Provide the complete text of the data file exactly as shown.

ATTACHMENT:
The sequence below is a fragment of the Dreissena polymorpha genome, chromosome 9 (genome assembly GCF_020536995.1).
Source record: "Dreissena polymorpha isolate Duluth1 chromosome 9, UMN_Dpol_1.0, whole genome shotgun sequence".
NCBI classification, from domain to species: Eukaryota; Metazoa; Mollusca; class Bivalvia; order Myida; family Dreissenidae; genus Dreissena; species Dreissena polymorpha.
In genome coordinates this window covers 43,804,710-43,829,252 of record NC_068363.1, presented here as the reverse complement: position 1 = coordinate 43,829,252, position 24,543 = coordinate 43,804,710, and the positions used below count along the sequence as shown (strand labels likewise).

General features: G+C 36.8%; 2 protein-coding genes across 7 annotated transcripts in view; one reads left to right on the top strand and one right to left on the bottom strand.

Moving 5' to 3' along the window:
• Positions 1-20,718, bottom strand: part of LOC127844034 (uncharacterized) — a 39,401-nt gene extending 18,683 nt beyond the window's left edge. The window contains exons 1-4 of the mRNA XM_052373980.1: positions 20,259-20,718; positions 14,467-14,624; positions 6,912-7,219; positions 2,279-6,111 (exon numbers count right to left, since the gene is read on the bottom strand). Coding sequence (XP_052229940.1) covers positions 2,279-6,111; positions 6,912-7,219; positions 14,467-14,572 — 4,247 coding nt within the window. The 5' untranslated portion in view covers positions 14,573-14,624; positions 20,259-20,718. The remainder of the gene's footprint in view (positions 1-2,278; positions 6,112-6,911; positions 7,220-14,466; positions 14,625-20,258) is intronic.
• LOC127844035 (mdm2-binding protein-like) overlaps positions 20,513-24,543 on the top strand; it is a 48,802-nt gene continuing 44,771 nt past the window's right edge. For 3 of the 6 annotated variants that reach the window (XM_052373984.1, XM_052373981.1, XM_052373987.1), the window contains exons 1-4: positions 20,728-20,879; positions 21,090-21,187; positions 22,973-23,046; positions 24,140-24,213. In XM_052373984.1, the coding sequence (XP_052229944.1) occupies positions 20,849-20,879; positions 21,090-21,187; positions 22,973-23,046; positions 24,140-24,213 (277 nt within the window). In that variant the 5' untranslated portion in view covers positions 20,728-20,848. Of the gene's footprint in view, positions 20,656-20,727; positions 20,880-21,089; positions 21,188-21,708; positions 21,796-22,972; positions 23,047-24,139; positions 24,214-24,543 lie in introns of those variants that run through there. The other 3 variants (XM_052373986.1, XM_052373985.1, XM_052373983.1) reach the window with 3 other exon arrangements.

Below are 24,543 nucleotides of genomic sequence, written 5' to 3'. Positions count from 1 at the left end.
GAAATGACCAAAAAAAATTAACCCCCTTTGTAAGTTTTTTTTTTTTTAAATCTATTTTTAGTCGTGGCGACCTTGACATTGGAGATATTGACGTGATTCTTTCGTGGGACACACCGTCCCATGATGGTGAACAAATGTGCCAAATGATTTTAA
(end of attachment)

The sequence below is a fragment of the Dreissena polymorpha genome, chromosome 9 (genome assembly GCF_020536995.1).
Source record: "Dreissena polymorpha isolate Duluth1 chromosome 9, UMN_Dpol_1.0, whole genome shotgun sequence".
NCBI classification, from domain to species: Eukaryota; Metazoa; Mollusca; class Bivalvia; order Myida; family Dreissenidae; genus Dreissena; species Dreissena polymorpha.
In genome coordinates this window covers 43,804,710-43,829,252 of record NC_068363.1, presented here as the reverse complement: position 1 = coordinate 43,829,252, position 24,543 = coordinate 43,804,710, and the positions used below count along the sequence as shown (strand labels likewise).

General features: G+C 36.8%; 2 protein-coding genes across 7 annotated transcripts in view; one reads left to right on the top strand and one right to left on the bottom strand.

Moving 5' to 3' along the window:
• Positions 1-20,718, bottom strand: part of LOC127844034 (uncharacterized) — a 39,401-nt gene extending 18,683 nt beyond the window's left edge. The window contains exons 1-4 of the mRNA XM_052373980.1: positions 20,259-20,718; positions 14,467-14,624; positions 6,912-7,219; positions 2,279-6,111 (exon numbers count right to left, since the gene is read on the bottom strand). Coding sequence (XP_052229940.1) covers positions 2,279-6,111; positions 6,912-7,219; positions 14,467-14,572 — 4,247 coding nt within the window. The 5' untranslated portion in view covers positions 14,573-14,624; positions 20,259-20,718. The remainder of the gene's footprint in view (positions 1-2,278; positions 6,112-6,911; positions 7,220-14,466; positions 14,625-20,258) is intronic.
• LOC127844035 (mdm2-binding protein-like) overlaps positions 20,513-24,543 on the top strand; it is a 48,802-nt gene continuing 44,771 nt past the window's right edge. For 3 of the 6 annotated variants that reach the window (XM_052373984.1, XM_052373981.1, XM_052373987.1), the window contains exons 1-4: positions 20,728-20,879; positions 21,090-21,187; positions 22,973-23,046; positions 24,140-24,213. In XM_052373984.1, the coding sequence (XP_052229944.1) occupies positions 20,849-20,879; positions 21,090-21,187; positions 22,973-23,046; positions 24,140-24,213 (277 nt within the window). In that variant the 5' untranslated portion in view covers positions 20,728-20,848. Of the gene's footprint in view, positions 20,656-20,727; positions 20,880-21,089; positions 21,188-21,708; positions 21,796-22,972; positions 23,047-24,139; positions 24,214-24,543 lie in introns of those variants that run through there. The other 3 variants (XM_052373986.1, XM_052373985.1, XM_052373983.1) reach the window with 3 other exon arrangements.

Below are 24,543 nucleotides of genomic sequence, written 5' to 3'. Positions count from 1 at the left end.
GAAATGACCAAAAAAAATTAACCCCCTTTGTAAGTTTTTTTTTTTTTAAATCTATTTTTAGTCGTGGCGACCTTGACATTGGAGATATTGACGTGATTCTTTCGTGGGACACACCGTCCCATGATGGTGAACAAATGTGCCAAATGATTTTAA